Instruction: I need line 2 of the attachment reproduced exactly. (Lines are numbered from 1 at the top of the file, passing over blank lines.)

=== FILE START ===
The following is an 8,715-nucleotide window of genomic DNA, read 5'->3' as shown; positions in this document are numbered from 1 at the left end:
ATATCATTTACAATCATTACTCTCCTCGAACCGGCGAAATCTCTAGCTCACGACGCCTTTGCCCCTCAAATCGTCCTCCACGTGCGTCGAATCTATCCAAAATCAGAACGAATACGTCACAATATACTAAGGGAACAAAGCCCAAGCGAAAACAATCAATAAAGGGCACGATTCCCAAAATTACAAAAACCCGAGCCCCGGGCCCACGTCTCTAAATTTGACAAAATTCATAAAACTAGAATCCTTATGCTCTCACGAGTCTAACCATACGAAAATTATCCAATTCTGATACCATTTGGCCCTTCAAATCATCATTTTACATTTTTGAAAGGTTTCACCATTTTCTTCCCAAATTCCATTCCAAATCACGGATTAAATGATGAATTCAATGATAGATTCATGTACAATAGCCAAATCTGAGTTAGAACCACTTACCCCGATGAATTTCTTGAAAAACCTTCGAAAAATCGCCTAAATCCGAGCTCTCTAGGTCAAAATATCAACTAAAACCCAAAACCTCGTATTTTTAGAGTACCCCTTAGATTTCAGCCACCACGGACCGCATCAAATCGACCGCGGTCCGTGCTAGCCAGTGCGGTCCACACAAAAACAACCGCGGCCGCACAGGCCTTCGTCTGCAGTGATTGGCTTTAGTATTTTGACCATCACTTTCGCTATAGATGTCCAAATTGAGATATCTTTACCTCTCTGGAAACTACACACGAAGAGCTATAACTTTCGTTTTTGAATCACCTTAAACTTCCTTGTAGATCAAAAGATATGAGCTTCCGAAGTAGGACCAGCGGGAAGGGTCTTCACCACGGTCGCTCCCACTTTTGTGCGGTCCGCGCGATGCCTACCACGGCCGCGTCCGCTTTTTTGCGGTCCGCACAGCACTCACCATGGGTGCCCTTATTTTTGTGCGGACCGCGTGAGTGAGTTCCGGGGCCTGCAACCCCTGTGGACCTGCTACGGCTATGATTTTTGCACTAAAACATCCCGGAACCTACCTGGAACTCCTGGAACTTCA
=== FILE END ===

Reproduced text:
ATATCATTTACAATCATTACTCTCCTCGAACCGGCGAAATCTCTAGCTCACGACGCCTTTGCCCCTCAAATCGTCCTCCACGTGCGTCGAATCTATCCAAAATCAGAACGAATACGTCACAATATACTAAGGGAACAAAGCCCAAGCGAAAACAATCAATAAAGGGCACGATTCCCAAAATTACAAAAACCCGAGCCCCGGGCCCACGTCTCTAAATTTGACAAAATTCATAAAACTAGAATCCTTATGCTCTCACGAGTCTAACCATACGAAAATTATCCAATTCTGATACCATTTGGCCCTTCAAATCATCATTTTACATTTTTGAAAGGTTTCACCATTTTCTTCCCAAATTCCATTCCAAATCACGGATTAAATGATGAATTCAATGATAGATTCATGTACAATAGCCAAATCTGAGTTAGAACCACTTACCCCGATGAATTTCTTGAAAAACCTTCGAAAAATCGCCTAAATCCGAGCTCTCTAGGTCAAAATATCAACTAAAACCCAAAACCTCGTATTTTTAGAGTACCCCTTAGATTTCAGCCACCACGGACCGCATCAAATCGACCGCGGTCCGTGCTAGCCAGTGCGGTCCACACAAAAACAACCGCGGCCGCACAGGCCTTCGTCTGCAGTGATTGGCTTTAGTATTTTGACCATCACTTTCGCTATAGATGTCCAAATTGAGATATCTTTACCTCTCTGGAAACTACACACGAAGAGCTATAACTTTCGTTTTTGAATCACCTTAAACTTCCTTGTAGATCAAAAGATATGAGCTTCCGAAGTAGGACCAGCGGGAAGGGTCTTCACCACGGTCGCTCCCACTTTTGTGCGGTCCGCGCGATGCCTACCACGGCCGCGTCCGCTTTTTTGCGGTCCGCACAGCACTCACCATGGGTGCCCTTATTTTTGTGCGGACCGCGTGAGTGAGTTCCGGGGCCTGCAACCCCTGTGGACCTGCTACGGCTATGATTTTTGCACTAAAACATCCCGGAACCTACCTGGAACTCCTGGAACTTCA